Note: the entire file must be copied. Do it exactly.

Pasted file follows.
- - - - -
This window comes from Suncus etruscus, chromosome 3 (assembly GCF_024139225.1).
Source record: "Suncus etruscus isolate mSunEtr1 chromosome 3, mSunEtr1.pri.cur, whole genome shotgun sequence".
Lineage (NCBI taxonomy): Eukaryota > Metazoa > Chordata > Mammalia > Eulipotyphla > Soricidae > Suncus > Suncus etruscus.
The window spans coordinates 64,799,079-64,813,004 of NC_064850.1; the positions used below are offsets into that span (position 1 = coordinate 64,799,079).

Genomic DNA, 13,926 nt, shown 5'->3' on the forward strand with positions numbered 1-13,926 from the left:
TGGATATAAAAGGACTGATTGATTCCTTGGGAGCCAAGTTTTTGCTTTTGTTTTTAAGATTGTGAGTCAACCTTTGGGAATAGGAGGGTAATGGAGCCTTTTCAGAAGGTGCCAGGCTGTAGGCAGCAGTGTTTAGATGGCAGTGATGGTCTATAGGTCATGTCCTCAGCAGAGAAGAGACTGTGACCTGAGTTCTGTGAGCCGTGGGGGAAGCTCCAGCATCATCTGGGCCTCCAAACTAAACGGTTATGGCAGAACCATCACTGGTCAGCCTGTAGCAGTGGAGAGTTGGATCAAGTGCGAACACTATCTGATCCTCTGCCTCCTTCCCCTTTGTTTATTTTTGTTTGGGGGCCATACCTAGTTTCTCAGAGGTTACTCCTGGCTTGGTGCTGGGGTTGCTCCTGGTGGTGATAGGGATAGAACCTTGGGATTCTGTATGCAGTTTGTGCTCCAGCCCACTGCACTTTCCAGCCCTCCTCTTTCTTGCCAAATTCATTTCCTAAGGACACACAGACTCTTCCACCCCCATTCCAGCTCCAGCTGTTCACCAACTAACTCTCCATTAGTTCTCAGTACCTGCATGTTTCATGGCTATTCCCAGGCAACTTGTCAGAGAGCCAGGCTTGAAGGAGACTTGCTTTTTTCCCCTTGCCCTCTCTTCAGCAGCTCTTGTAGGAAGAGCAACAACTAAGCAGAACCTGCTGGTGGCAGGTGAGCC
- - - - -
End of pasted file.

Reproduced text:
This window comes from Suncus etruscus, chromosome 3 (assembly GCF_024139225.1).
Source record: "Suncus etruscus isolate mSunEtr1 chromosome 3, mSunEtr1.pri.cur, whole genome shotgun sequence".
Lineage (NCBI taxonomy): Eukaryota > Metazoa > Chordata > Mammalia > Eulipotyphla > Soricidae > Suncus > Suncus etruscus.
The window spans coordinates 64,799,079-64,813,004 of NC_064850.1; the positions used below are offsets into that span (position 1 = coordinate 64,799,079).

Genomic DNA, 13,926 nt, shown 5'->3' on the forward strand with positions numbered 1-13,926 from the left:
TGGATATAAAAGGACTGATTGATTCCTTGGGAGCCAAGTTTTTGCTTTTGTTTTTAAGATTGTGAGTCAACCTTTGGGAATAGGAGGGTAATGGAGCCTTTTCAGAAGGTGCCAGGCTGTAGGCAGCAGTGTTTAGATGGCAGTGATGGTCTATAGGTCATGTCCTCAGCAGAGAAGAGACTGTGACCTGAGTTCTGTGAGCCGTGGGGGAAGCTCCAGCATCATCTGGGCCTCCAAACTAAACGGTTATGGCAGAACCATCACTGGTCAGCCTGTAGCAGTGGAGAGTTGGATCAAGTGCGAACACTATCTGATCCTCTGCCTCCTTCCCCTTTGTTTATTTTTGTTTGGGGGCCATACCTAGTTTCTCAGAGGTTACTCCTGGCTTGGTGCTGGGGTTGCTCCTGGTGGTGATAGGGATAGAACCTTGGGATTCTGTATGCAGTTTGTGCTCCAGCCCACTGCACTTTCCAGCCCTCCTCTTTCTTGCCAAATTCATTTCCTAAGGACACACAGACTCTTCCACCCCCATTCCAGCTCCAGCTGTTCACCAACTAACTCTCCATTAGTTCTCAGTACCTGCATGTTTCATGGCTATTCCCAGGCAACTTGTCAGAGAGCCAGGCTTGAAGGAGACTTGCTTTTTTCCCCTTGCCCTCTCTTCAGCAGCTCTTGTAGGAAGAGCAACAACTAAGCAGAACCTGCTGGTGGCAGGTGAGCC